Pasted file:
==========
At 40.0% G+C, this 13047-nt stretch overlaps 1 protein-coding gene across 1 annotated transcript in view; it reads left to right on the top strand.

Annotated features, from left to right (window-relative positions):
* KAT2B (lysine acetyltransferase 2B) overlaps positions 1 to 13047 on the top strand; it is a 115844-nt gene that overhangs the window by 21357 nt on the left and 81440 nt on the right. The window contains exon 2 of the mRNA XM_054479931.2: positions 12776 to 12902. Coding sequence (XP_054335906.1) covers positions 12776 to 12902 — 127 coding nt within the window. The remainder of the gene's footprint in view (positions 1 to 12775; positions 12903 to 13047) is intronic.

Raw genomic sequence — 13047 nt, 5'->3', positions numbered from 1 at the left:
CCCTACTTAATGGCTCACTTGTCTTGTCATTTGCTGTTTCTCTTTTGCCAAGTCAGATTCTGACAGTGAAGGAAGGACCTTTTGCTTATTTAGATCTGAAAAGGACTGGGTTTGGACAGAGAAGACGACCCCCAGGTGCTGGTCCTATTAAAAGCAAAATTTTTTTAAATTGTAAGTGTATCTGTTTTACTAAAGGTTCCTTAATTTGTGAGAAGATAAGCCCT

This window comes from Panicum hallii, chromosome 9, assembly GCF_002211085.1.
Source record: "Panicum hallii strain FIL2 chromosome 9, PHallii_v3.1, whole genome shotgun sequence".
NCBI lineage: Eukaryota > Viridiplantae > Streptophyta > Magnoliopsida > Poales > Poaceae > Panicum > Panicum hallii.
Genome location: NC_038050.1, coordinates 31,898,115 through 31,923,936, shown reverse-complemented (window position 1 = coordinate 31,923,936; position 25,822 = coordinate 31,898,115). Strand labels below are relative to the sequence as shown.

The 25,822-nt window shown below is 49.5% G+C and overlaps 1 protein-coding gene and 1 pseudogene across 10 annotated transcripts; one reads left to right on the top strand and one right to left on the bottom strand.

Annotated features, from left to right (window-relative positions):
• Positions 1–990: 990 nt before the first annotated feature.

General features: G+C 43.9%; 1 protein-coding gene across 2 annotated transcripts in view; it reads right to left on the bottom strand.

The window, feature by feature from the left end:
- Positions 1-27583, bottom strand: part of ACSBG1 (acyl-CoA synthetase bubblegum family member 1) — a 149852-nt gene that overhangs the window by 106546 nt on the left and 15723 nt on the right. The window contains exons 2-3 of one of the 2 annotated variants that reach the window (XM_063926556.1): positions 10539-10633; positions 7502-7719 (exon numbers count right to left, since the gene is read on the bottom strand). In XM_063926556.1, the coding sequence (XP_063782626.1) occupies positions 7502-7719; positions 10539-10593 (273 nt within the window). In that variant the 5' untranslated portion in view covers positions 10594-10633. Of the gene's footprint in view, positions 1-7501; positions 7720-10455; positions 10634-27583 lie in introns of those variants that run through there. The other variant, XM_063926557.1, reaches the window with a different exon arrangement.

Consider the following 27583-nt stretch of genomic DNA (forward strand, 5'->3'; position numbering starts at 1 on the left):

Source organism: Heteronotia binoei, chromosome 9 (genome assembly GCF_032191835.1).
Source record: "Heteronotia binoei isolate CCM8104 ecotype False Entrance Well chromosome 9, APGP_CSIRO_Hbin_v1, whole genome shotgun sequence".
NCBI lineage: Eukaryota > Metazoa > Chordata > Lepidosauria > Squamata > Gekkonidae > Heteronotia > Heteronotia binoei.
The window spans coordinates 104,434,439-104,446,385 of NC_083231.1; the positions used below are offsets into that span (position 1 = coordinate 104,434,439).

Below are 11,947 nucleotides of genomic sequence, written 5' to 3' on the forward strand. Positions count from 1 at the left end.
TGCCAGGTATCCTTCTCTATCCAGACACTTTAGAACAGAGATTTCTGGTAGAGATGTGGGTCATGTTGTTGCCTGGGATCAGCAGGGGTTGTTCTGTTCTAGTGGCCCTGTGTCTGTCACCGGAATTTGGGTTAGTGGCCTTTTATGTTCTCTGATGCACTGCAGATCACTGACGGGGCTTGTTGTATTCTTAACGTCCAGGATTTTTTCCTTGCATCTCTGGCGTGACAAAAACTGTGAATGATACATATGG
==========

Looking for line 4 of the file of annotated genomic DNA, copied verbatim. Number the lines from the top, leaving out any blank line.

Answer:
Raw genomic sequence — 13047 nt, 5'->3', positions numbered from 1 at the left: